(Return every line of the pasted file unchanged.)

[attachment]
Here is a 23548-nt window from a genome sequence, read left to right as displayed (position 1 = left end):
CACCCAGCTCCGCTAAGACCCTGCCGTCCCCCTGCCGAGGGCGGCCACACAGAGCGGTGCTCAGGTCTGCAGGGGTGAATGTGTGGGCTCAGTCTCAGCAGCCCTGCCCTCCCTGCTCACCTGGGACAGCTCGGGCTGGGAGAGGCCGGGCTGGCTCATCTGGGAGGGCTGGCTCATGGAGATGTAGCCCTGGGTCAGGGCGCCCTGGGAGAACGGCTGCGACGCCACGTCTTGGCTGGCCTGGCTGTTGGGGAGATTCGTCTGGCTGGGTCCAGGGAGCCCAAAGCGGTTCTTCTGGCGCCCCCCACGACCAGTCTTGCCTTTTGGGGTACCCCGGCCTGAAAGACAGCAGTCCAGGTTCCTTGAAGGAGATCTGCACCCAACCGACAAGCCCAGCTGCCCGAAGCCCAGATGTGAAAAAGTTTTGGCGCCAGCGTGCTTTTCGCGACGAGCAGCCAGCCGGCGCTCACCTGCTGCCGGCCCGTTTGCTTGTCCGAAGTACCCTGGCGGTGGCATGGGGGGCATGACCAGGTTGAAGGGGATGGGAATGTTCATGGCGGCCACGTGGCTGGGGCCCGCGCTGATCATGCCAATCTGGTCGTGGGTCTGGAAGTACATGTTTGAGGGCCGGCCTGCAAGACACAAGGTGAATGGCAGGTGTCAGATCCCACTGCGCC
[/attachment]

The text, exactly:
Here is a 23548-nt window from a genome sequence, read left to right as displayed (position 1 = left end):
CACCCAGCTCCGCTAAGACCCTGCCGTCCCCCTGCCGAGGGCGGCCACACAGAGCGGTGCTCAGGTCTGCAGGGGTGAATGTGTGGGCTCAGTCTCAGCAGCCCTGCCCTCCCTGCTCACCTGGGACAGCTCGGGCTGGGAGAGGCCGGGCTGGCTCATCTGGGAGGGCTGGCTCATGGAGATGTAGCCCTGGGTCAGGGCGCCCTGGGAGAACGGCTGCGACGCCACGTCTTGGCTGGCCTGGCTGTTGGGGAGATTCGTCTGGCTGGGTCCAGGGAGCCCAAAGCGGTTCTTCTGGCGCCCCCCACGACCAGTCTTGCCTTTTGGGGTACCCCGGCCTGAAAGACAGCAGTCCAGGTTCCTTGAAGGAGATCTGCACCCAACCGACAAGCCCAGCTGCCCGAAGCCCAGATGTGAAAAAGTTTTGGCGCCAGCGTGCTTTTCGCGACGAGCAGCCAGCCGGCGCTCACCTGCTGCCGGCCCGTTTGCTTGTCCGAAGTACCCTGGCGGTGGCATGGGGGGCATGACCAGGTTGAAGGGGATGGGAATGTTCATGGCGGCCACGTGGCTGGGGCCCGCGCTGATCATGCCAATCTGGTCGTGGGTCTGGAAGTACATGTTTGAGGGCCGGCCTGCAAGACACAAGGTGAATGGCAGGTGTCAGATCCCACTGCGCC